If you've had a miscarriage (or multiple miscarriages) you may encounter a breed of person who really doesn't want you to try to get pregnant again. I'm not talking about people like my mom and mother-in-law who were genuinely heartbroken for us and who couldn't stand the thought of us potentially having to go through all that sadness again. No, I'm talking about people who feel that trying again is an affront to God or the universe or just the way things are supposed to be.
These are people who feel that clearly your being given a message (you shouldn't have kids or you shouldn't have any more kids) and by trying again you are flying in the face of what's supposed to be. We suspect this may be the case with long-time friends of ours who seem to have no sympathy about our miscarriages or the loss of our daughter. An elderly relative of my husband's actually said “Look, obviously it's not God's plan for you to have any more kids, so why do you keep trying?” I didn't hear it when she said it. I only just heard about this comment recently, thankfully. I might have lost it if I'd been there when it was said. I'm sure God has a plan but I know that I have choices too.
Most people probably won't ever know the feeling that their family is incomplete. For my husband and I and many people who've experienced miscarriage, it's a very tangible sense of loss. My husband and I always wanted three kids. From the time we first began dating, we knew we wanted three. These same people who feel you're going against the grain for trying again will also say things like “Why can't you be happy with the kids you have?” Now I adore my children and despite five miscarriages and the loss of my four-day-old daughter, I will confess that I haven't experienced the feeling of having no children. But children aren't interchangeable. You can't swap one for another. So, the kids I lost were not only loved and wanted but obviously entirely different people than my sons.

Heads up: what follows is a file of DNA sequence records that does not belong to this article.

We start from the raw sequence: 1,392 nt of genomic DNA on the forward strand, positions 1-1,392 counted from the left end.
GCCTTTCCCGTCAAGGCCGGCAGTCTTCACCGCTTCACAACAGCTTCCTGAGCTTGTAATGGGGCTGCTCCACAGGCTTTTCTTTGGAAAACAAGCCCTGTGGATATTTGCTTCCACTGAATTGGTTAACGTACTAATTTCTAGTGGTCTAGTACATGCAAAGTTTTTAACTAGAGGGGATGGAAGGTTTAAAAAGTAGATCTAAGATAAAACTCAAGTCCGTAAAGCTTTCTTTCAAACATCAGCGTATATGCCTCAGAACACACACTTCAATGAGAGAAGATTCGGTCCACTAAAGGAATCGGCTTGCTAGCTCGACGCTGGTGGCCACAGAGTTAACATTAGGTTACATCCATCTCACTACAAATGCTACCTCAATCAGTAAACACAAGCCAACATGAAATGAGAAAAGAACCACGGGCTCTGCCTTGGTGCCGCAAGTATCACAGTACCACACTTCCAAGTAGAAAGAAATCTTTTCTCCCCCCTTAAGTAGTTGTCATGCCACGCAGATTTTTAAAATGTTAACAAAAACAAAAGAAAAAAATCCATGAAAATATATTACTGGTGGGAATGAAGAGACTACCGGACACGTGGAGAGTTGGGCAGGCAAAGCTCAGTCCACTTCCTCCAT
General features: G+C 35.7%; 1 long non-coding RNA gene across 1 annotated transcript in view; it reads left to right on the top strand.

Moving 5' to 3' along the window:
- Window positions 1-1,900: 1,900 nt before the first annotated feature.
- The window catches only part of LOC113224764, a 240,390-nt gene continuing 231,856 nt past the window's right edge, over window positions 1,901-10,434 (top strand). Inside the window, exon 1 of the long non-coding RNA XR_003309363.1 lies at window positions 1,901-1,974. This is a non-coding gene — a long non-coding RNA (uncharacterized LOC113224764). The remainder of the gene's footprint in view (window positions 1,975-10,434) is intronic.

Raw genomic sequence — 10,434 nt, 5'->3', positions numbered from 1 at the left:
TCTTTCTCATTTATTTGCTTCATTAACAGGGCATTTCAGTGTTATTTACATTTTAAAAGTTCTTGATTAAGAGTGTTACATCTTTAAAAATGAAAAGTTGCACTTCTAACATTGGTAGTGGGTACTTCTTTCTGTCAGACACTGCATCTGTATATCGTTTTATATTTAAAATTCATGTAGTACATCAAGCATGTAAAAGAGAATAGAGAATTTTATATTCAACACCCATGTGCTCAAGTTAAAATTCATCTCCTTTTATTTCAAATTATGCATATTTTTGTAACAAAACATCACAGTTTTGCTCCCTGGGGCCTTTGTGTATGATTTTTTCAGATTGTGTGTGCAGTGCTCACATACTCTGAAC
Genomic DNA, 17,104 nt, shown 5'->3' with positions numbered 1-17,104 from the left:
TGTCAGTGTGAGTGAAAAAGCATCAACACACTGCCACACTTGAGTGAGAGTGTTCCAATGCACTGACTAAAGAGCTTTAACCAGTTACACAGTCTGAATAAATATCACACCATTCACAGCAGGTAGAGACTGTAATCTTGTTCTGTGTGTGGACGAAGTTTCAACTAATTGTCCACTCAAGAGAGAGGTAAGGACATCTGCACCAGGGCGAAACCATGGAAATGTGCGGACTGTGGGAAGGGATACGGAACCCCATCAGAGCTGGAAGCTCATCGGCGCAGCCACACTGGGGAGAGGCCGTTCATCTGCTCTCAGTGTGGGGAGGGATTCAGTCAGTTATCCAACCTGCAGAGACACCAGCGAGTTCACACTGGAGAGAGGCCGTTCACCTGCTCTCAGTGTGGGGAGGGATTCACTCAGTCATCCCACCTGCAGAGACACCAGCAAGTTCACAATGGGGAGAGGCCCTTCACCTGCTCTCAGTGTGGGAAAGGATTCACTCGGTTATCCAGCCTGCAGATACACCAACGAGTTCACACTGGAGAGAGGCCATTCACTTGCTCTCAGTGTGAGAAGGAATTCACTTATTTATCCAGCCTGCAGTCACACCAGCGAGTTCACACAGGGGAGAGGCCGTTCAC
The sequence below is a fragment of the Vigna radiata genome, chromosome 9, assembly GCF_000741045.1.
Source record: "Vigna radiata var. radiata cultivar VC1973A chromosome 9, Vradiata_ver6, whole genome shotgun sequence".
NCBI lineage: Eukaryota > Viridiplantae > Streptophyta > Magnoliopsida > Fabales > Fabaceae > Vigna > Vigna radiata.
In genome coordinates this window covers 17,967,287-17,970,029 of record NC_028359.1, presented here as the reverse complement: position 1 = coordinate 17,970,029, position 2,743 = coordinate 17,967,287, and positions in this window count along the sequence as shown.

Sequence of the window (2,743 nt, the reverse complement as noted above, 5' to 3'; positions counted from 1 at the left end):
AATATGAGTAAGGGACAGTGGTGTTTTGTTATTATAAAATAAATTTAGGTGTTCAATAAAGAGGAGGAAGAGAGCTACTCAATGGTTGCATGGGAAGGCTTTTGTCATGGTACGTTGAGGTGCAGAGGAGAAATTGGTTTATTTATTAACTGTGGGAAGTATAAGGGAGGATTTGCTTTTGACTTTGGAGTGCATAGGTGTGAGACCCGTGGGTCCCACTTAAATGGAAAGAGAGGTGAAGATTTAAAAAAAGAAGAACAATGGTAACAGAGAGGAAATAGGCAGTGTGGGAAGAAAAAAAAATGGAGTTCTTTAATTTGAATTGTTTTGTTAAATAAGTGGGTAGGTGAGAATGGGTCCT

People who are against you trying again are also very quick to say “Oh well you can always adopt.” Please understand, I think adoption is a wonderful way to build a family. I hope to adopt a child myself someday soon. Still, it's not a decision any adoptive parent makes lightly. If you've had a miscarriages, there may be additional challenges like not only grieving for the babies you lost but actually grieving your dream of pregnancy and having a biological child.
So how do you cope with the folks who think you have no business trying again? First of all remember that even if you love them, it really isn't any of their business. I think most of us have dreams of what our ideal families look like. Certainly we should remain flexible because life doesn't always go as planned but we should also always be free to pursue those dreams of our ideal families. Follow your instincts, value your partner's ideas and chances are you'll know if you shouldn't try anymore.
Remember that many of the people who give you well-intentioned advice about miscarriage may never have experienced this sort of loss themselves. Take into account the source of the advice when you decide how much value to place on it. Try not to take these people personally. Most of them think they're giving helpful advice. In the end though, only you can decide what's right for you.